Great White Sharks, thrashing, graceful, aggressive and yet like most creatures of the deep, are almost entirely misunderstood.
If one species on this planet are to be considered metalhead’s, it would have to be Great White Sharks!
A documentary film crew found that blasting heavy metal music into the oceans can actually help attract great white sharks. Filming for the television show featured for Shark Week, “Bride of Jaws,” the Discovery Channel film crew used a military underwater speaker to pump out heavy metal in the sea to try to attract a 4.8 meter (16 foot) shark, awesomely known as “Joan of Shark.” They didn’t attract Joan, however they did entice two others to come up to the boat, one of which was over 4.2 meters (14 feet) long.
Great White Sharks feel the vibrations of sound waves through their lateral line, a sense organ that runs through their head right down the side of their body to their tail fin. Great whites are hypersensitive to low-frequency vibrations, which they use to detect shoals of fish, so the thumping, rumbling tones and beats of heavy metal are perfect for the sharks to pick up on.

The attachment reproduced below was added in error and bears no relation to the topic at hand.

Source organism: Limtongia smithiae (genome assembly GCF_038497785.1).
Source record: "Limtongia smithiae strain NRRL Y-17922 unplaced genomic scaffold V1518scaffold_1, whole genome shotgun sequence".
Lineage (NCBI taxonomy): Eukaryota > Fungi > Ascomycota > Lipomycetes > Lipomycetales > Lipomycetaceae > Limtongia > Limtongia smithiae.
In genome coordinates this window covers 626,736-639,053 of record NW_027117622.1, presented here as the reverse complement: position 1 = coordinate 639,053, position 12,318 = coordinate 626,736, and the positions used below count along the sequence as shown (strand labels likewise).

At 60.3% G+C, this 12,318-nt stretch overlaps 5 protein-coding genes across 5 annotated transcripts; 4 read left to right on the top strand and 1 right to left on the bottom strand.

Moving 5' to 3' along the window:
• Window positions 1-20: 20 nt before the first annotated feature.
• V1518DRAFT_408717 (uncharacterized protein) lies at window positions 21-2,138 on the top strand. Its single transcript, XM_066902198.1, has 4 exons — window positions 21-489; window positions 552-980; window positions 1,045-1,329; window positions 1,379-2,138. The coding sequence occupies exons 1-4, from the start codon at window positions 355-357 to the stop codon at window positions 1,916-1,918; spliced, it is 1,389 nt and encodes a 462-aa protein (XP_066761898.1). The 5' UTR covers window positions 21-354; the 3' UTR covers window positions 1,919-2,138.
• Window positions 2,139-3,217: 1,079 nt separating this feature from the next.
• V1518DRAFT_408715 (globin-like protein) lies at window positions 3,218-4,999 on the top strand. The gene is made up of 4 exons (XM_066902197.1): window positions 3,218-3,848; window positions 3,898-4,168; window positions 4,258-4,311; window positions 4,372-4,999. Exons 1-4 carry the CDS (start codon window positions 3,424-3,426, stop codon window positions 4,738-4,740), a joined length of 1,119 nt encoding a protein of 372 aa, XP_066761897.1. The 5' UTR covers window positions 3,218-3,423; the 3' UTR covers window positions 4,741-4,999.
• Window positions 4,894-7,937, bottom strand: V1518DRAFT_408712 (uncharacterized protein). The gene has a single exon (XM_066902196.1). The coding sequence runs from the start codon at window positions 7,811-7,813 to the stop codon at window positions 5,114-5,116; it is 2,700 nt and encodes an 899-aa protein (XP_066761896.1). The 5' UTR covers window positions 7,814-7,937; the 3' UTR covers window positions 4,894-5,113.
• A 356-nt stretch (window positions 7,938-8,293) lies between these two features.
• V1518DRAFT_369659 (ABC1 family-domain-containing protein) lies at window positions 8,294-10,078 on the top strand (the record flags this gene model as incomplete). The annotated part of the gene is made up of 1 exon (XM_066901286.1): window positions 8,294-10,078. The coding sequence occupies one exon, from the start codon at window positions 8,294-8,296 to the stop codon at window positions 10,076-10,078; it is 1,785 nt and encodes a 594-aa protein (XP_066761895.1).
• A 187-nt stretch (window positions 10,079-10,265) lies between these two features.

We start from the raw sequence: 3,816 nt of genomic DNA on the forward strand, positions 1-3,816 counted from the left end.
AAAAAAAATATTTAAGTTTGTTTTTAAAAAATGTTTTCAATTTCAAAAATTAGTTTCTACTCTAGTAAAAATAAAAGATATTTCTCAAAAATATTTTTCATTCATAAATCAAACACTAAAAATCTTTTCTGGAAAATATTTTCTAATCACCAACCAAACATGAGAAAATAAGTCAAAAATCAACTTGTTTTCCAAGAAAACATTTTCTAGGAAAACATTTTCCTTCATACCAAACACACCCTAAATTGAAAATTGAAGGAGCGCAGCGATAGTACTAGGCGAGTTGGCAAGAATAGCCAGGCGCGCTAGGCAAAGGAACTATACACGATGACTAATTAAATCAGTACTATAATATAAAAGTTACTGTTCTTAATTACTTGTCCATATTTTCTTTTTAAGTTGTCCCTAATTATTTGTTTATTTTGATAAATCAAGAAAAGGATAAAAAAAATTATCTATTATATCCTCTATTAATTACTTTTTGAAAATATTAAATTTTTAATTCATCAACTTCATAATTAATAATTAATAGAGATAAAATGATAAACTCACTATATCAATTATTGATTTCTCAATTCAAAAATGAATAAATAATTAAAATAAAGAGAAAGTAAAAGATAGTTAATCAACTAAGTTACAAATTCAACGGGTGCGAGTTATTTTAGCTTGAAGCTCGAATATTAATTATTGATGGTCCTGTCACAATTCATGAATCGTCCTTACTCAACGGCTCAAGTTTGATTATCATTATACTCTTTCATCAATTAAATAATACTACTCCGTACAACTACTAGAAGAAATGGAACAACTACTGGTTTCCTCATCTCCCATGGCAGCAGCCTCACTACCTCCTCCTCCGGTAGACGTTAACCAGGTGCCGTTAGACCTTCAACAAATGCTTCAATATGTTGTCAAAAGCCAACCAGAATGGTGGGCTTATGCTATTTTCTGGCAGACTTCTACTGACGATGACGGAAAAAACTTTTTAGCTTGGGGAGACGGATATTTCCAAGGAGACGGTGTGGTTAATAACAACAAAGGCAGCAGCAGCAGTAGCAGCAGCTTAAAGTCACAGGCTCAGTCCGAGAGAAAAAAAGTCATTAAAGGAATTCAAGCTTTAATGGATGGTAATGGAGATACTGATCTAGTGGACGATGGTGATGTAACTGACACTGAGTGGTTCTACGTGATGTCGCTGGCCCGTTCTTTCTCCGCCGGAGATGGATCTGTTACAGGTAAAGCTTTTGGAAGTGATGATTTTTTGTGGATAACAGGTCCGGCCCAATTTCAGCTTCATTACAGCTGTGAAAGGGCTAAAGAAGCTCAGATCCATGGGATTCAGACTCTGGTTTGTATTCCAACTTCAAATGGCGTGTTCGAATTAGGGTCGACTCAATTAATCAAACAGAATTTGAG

This is not the first time that sharks have been known to love their music a little heavy. A few years ago, an Australian shark tour operator, found out AC/DC songs had a similar effect.
Great White Shark: The Elusive Underwater Predators
Known as the largest predatory fish on the planet, these animals can grow to an average of fifteen feet in length and weight up to five thousand pounds. With a mouth lined up with over 300 jagged triangular teeth, the Great Whites are absolute killing machines.
The sharks name, Great White derives from their universally white underbellies.
The highly adapted predators prey mainly on sea lions, seals, sea turtles, as well as carrion and some species of whale.